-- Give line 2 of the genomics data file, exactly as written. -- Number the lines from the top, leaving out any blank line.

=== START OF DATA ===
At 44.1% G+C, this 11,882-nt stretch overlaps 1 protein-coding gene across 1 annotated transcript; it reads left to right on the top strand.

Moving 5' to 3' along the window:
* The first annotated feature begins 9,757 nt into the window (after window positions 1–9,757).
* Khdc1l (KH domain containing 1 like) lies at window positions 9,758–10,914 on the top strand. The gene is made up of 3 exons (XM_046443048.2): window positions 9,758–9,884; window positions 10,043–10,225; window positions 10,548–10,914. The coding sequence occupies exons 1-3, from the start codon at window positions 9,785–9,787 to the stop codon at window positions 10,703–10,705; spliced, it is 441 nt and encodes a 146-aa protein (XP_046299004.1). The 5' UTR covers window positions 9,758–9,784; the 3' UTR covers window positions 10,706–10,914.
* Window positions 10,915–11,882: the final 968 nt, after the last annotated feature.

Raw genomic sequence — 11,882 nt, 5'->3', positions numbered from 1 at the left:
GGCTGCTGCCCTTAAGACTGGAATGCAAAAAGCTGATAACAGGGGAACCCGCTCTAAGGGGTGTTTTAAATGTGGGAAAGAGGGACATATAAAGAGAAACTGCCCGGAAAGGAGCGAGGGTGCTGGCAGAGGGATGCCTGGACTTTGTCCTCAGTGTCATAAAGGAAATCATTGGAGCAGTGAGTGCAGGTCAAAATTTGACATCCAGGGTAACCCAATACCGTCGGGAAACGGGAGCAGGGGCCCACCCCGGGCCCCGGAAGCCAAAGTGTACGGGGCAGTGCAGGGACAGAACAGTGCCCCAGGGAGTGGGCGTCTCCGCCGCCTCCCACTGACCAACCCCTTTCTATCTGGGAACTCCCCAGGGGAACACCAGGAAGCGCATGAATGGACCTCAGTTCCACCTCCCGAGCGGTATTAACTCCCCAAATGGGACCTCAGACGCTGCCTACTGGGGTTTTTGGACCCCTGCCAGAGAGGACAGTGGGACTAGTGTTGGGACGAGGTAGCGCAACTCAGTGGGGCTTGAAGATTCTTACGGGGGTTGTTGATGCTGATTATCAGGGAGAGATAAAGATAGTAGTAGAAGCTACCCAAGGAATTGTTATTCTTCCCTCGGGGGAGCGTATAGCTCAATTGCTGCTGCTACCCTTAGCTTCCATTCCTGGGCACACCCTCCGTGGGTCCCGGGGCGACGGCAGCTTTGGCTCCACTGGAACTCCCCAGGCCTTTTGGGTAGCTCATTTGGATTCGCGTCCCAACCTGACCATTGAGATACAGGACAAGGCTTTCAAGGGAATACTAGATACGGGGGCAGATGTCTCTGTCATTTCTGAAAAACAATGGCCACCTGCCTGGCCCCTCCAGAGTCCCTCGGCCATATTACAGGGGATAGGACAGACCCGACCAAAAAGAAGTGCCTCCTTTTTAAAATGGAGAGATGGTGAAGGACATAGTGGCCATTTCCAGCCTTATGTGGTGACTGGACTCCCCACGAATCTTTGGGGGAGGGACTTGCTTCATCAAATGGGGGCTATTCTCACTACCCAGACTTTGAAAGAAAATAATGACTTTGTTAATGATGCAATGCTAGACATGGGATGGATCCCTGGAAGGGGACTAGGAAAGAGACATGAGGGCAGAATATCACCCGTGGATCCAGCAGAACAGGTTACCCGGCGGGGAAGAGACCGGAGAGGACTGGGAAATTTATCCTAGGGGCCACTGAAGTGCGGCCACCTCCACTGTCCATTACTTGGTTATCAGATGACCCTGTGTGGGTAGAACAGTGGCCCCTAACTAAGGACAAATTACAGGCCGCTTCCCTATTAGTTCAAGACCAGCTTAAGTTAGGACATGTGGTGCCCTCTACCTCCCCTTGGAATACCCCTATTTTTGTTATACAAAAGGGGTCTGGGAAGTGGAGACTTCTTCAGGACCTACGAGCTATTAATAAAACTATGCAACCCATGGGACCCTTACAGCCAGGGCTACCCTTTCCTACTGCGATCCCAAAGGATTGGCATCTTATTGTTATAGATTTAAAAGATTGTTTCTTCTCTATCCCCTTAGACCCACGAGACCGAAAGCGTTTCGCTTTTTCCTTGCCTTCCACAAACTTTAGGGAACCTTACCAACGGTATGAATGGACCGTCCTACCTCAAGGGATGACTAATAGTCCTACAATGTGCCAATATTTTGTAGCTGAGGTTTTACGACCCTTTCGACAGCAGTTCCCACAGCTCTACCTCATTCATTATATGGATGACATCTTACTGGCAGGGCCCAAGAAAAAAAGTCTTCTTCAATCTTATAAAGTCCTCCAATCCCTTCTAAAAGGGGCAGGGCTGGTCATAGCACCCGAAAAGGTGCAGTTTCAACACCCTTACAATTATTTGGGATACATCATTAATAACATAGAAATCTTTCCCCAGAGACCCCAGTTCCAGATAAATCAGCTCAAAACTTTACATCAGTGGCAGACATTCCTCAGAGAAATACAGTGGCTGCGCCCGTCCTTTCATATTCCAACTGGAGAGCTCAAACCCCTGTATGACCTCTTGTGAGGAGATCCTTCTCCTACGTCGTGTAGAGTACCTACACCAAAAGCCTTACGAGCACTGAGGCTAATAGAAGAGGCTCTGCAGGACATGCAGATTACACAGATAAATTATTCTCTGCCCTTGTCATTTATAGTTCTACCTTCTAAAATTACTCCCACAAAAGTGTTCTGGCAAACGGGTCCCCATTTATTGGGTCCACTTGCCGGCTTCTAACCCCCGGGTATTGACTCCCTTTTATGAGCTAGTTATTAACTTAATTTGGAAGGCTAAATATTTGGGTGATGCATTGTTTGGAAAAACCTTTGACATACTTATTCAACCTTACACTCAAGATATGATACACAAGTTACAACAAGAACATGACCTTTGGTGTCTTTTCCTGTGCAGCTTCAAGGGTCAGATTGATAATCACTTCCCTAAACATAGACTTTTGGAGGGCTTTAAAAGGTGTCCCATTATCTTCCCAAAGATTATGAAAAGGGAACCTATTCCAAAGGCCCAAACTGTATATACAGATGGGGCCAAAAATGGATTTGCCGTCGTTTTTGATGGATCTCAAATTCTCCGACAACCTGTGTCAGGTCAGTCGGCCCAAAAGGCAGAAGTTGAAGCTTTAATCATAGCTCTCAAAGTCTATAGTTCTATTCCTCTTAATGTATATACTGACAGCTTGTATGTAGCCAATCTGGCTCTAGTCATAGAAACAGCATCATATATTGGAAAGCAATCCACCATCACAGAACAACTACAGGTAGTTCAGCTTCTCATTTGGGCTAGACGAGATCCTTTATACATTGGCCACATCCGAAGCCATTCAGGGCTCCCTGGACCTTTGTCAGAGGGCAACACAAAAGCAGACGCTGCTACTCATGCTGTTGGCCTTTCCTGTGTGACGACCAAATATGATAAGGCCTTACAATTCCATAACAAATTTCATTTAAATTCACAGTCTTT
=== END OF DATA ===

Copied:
Moving 5' to 3' along the window: